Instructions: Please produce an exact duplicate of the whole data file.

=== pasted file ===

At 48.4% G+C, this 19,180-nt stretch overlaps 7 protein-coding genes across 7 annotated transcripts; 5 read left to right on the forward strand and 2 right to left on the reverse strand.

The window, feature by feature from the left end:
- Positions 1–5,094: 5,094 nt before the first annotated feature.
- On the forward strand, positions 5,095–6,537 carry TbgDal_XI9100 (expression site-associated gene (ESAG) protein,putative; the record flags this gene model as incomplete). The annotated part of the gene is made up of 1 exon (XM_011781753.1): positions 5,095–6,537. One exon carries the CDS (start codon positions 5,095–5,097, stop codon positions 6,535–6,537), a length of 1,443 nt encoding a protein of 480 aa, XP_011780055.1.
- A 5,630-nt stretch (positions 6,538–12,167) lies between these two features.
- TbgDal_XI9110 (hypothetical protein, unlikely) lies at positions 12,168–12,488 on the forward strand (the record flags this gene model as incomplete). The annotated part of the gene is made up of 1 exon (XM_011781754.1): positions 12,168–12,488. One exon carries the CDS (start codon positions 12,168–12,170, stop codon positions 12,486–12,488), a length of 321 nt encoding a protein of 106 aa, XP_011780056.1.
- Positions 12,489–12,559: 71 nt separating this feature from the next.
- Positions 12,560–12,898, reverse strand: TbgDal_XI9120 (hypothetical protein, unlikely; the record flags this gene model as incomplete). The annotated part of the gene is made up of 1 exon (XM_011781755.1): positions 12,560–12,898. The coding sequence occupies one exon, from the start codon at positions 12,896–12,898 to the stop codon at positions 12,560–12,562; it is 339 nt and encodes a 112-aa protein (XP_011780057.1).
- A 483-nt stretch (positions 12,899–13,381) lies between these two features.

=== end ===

At 48.4% G+C, this 19,180-nt stretch overlaps 7 protein-coding genes across 7 annotated transcripts; 5 read left to right on the forward strand and 2 right to left on the reverse strand.

The window, feature by feature from the left end:
- Positions 1–5,094: 5,094 nt before the first annotated feature.
- On the forward strand, positions 5,095–6,537 carry TbgDal_XI9100 (expression site-associated gene (ESAG) protein,putative; the record flags this gene model as incomplete). The annotated part of the gene is made up of 1 exon (XM_011781753.1): positions 5,095–6,537. One exon carries the CDS (start codon positions 5,095–5,097, stop codon positions 6,535–6,537), a length of 1,443 nt encoding a protein of 480 aa, XP_011780055.1.
- A 5,630-nt stretch (positions 6,538–12,167) lies between these two features.
- TbgDal_XI9110 (hypothetical protein, unlikely) lies at positions 12,168–12,488 on the forward strand (the record flags this gene model as incomplete). The annotated part of the gene is made up of 1 exon (XM_011781754.1): positions 12,168–12,488. One exon carries the CDS (start codon positions 12,168–12,170, stop codon positions 12,486–12,488), a length of 321 nt encoding a protein of 106 aa, XP_011780056.1.
- Positions 12,489–12,559: 71 nt separating this feature from the next.
- Positions 12,560–12,898, reverse strand: TbgDal_XI9120 (hypothetical protein, unlikely; the record flags this gene model as incomplete). The annotated part of the gene is made up of 1 exon (XM_011781755.1): positions 12,560–12,898. The coding sequence occupies one exon, from the start codon at positions 12,896–12,898 to the stop codon at positions 12,560–12,562; it is 339 nt and encodes a 112-aa protein (XP_011780057.1).
- A 483-nt stretch (positions 12,899–13,381) lies between these two features.